Since its founding in 2008, the short-term rental platform Airbnb has given people all over the world the opportunity to “share” their living space with guests. In the meantime, the California start-up has become a globally active business. It earned 4.7 billion US dollars in revenue from short-term rentals in 2019 amidst a global housing crisis and is poised to become the main sponsor of the 2024 Olympics in Paris.
In 2020, mention of Airbnb no longer evokes romantic sleeping arrangements in Rome or “sharing is caring”, since the company has become a symbol of platform capitalism and data extractivism, law-breaking, and skyrocketing rent prices. Why have rent initiatives and internet activists made the company into a fiercely fought opponent, and why is the short-term rental platform at the centre of conversations around urban tourism in Europe?
Katalin Gennburg studied historical urban studies at TU Berlin and is the spokesperson for urban development, tourism, and smart cities for Die Linke’s parliamentary group in the Berlin House of Representatives.
Jannis Hertel studies urban sociology at TU Berlin, is active in housing policy initiatives and was a research assistant at Katalin Gennburg’s district office in Treptow-Köpenick.
Carolin Moje is a political scientist who focuses on public policy and a research assistant at Katalin Gennburg’s district office.
Denis Petri studied historical urban studies at TU Berlin and is a research assistant at Katalin Gennburg’s district office.
The conflict over Airbnb draws together several different contemporary struggles for the right to the city and for urban space. New mechanisms of profiteering and principles of economic exploitation faced particularly by people living in tourist destinations are at the heart of the fight against Airbnb. Many European cities have already announced their intent to push back against the company, and their numbers are growing. Whether in Amsterdam, Paris, Lisbon, Berlin, Prague, or Budapest—all over Europe and even the world, neighbours are fighting for their districts, mayors for the power to act locally, and renters’ initiatives against the disappearance of living space.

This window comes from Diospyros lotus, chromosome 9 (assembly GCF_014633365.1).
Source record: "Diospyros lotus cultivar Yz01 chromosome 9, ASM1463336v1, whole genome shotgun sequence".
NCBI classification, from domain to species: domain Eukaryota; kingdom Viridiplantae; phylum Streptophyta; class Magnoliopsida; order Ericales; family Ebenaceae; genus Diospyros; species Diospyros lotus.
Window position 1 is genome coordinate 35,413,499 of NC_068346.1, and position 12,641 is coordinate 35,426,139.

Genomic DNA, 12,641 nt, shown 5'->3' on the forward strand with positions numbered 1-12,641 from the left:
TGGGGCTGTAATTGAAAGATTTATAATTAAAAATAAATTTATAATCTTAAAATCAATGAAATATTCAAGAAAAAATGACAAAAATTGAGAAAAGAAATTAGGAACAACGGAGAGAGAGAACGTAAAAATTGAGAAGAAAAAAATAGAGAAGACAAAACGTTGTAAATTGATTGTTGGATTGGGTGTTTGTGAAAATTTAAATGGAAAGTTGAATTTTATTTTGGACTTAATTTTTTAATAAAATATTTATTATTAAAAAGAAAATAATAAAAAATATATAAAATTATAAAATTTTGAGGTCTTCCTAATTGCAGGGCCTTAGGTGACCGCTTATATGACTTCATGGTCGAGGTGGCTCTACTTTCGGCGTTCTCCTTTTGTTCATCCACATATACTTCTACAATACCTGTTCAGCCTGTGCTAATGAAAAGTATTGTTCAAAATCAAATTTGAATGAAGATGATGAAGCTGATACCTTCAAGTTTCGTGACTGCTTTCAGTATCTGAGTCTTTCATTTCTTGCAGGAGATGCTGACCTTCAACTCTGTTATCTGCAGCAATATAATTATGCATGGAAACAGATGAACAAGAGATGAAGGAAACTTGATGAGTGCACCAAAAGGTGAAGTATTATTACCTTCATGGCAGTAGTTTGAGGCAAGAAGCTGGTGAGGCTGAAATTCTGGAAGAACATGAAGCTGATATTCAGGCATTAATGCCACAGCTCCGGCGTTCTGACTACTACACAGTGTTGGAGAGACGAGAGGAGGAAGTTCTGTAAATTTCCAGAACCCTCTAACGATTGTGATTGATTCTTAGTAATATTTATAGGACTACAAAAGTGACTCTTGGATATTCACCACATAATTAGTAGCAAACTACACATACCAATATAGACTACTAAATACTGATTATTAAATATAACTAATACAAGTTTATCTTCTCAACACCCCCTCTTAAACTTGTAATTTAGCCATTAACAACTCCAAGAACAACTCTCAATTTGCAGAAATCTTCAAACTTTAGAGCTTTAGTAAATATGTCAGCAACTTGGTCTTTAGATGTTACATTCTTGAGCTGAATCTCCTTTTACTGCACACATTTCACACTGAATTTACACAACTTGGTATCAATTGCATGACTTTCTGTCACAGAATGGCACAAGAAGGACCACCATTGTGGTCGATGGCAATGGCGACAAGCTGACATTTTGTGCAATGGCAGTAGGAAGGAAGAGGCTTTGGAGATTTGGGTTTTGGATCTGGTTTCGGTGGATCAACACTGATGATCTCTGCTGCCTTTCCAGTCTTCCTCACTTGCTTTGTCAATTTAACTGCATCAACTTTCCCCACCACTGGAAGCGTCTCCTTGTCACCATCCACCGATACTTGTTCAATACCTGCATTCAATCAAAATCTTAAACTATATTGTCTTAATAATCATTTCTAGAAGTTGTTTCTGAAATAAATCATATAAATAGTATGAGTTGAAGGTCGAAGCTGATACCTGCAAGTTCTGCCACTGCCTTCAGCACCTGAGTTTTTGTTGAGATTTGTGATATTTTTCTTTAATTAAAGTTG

European city governments are now joining forces in a network of solidarity to demand help from the EU and its Commission in the fight against the exploitation of urban space. It is clear that the same people whose business model profits from the commodification of urban space are advocating for this economic exploitation. Due to its monopoly status, Airbnb is treated paradigmatically in this paper.
Airbnb is at the centre of urban struggles over space and, as an online platform, has become the epitome of a new kind of conflict over analogue urban spaces in the digital age. To show what caused this, this study first contextualizes Airbnb as part of a trend of new, digital capitalism, and then examines the situation in Berlin. This new study outlines seven different problematic aspects of the platform’s business model to show why it is important to deal with Airbnb now and illustrate what possible solutions already exist.